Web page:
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Six years into this business, and I’ve lost count of how many launches I’ve been a part of: either in the planning and strategy stages, as a copywriter, as an affiliate, and even doing my own launches.

And in that time, you can’t help but learn a few things.

‘Tis the season to be launching (now through January or February or so) and so I thought I’d share some of the biggest lessons I’ve learned about launching over the years:

1. It’s a numbers game.

This is maybe the most important lesson I’ve learned about launching, and one I wish I could impart to more beginning entrepreneurs. The success of your launch is alllll about the numbers.

If you go with industry-wide averages, only 1–3% of people who see your offer (ie: go through your launch and land on your sales page and get the follow up emails) will actually make a purchase. That 1–3% number is your sales goal. So if you want to make 50 sales, you need 5,000 people to go through your launch with you. (If you missed how to figure percentages like that in math, as I did, you can use percentagecaulculator.net to figure this out.)

If you’ve ever thrown a wedding or big party, people say to expect 50% of people you invite to actually come; you invite a lot more people than you actually expect to turn up. The same is true for your launch: you need exponentially more people to be invited to your launch than actually come to the party.

And that’s where content marketing, advertising, and affiliate promotions come in.

But Lacy, I hear someone in the back saying, couldn’t I have a better conversion rate than 1 percent?!?

Yes, absolutely. But until you have data and can PROVE to me that your conversion rate is better than average, it’s a good idea to stick with the average to figure your numbers. The worst that can happen is that you’ll sell a lot more than you expected!

2. It’s a lot more work than people want to talk about.

You don’t hear as much about “passive income” these days as you did when I first got into the Internet marketing game, but let me just tell you this: there is nothing passive about a launch with a start date and an end date. It is a hell of a lot of work.

(There may be an argument to be made for an evergreen funnel that is passive, but even then, you have to always be monitoring and tweaking the funnel.)

I used to think that launching a 1:many course would be a lot less work than trying to sell 1:1 services, and I was DEAD WRONG. Launching is maybe even MORE work than selling 1:1. Can it be profitable? Absolutely! But don’t let anyone sell you on the idea that it’s easier.

3. A good copywriter can make a big difference.

If you’re launching your first course or working on a really tight budget, I’m not going to try to convince you to hire a copywriter you can’t afford! Use a template, get a lot of feedback, and do your best: you’ll be fine, I promise.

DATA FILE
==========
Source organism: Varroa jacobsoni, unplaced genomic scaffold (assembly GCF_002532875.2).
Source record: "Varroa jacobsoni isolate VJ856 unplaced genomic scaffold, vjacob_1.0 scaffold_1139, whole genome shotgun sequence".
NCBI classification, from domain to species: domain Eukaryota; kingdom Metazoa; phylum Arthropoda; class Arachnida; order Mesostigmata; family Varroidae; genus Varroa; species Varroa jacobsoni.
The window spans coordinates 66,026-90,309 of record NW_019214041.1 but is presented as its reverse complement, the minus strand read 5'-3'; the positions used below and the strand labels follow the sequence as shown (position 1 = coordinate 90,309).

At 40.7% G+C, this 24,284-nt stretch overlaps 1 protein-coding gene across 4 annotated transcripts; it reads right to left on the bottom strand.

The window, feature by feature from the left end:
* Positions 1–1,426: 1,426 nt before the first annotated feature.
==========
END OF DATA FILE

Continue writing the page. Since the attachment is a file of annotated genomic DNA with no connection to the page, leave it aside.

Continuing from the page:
But as you get more sophisticated and your launches get bigger, a skilled copywriter can increase your sales tremendously. Because we’ve studied how this work, we know which psychological buttons to push, and we’re thinking about things you haven’t even considered.

Because it’s our job, not because you suck or anything.

Seriously, we have a woman on our team who has increased people’s conversion rates from emails by double digits. That’s serious $$ at the end of the day.

4. You don’t have to follow a launch “formula.”

There are a million marketers out there who want to sell you their idiot-proof, never-fail, six figure launch formula — and that’s fine. I’m sure most of them work, most of the time. (Assuming you’ve got the numbers at the top of the funnel to make it happen — see point No. 1.)

But the truth is, you don’t have to follow anybody’s formula in order to have a successful launch. I have colleagues and friends who have broken every rule in the book and still had five and six figure launches. I once sent a single email and made over $5,000 “launching” something new.

The point is, don’t get bogged down in trying to figure out the “right” way to launch your thing, or whether you can afford so-and-so’s course on how to launch your thing.

Just launch the thing. Then figure out what went well and do more of that.

5. One launch does not a pattern make.

Another big lesson I’ve learned is that just because something worked (or didn’t work) on your first launch doesn’t mean that it will continue to work (or not work) forever.

It’s important to remember that, for your first launch, you’re likely to reach the early adopters — the people who are excited to try new things. If you remember the customer awareness spectrum, you’re probably reaching the problem aware and aware of you customers with your first launch.

But after a couple of launches, those people are going to start to dry up. You may need to retool your launch content to bring people at earlier stages into the fold.

Or, you may run out of people at the top of your funnel. (NUMBERS again!) You may need to reach a new audience that hasn’t heard from you before.

The point is, what worked today may or may not work tomorrow. Every launch is an experiment, and you have to adjust accordingly.

6. You should *always* be thinking about launching.

OK, that’s a bold statement, but hear me out. In my world, all content marketing must be dedicated to achieving a goal. If you work on a launch model, your goal is almost certainly going to be MOAR LEADS.

All. The. Time.

That means, if you launch your big thing in July, you damn well better be focused on collecting and nurturing leads in January, April, September, and November.

Your content should always be working for you so that you have those big numbers when it comes time to launch and you’re not in a cold panic about how you’re going to get 30,000 people to see your offer in the next six weeks. (True client story.)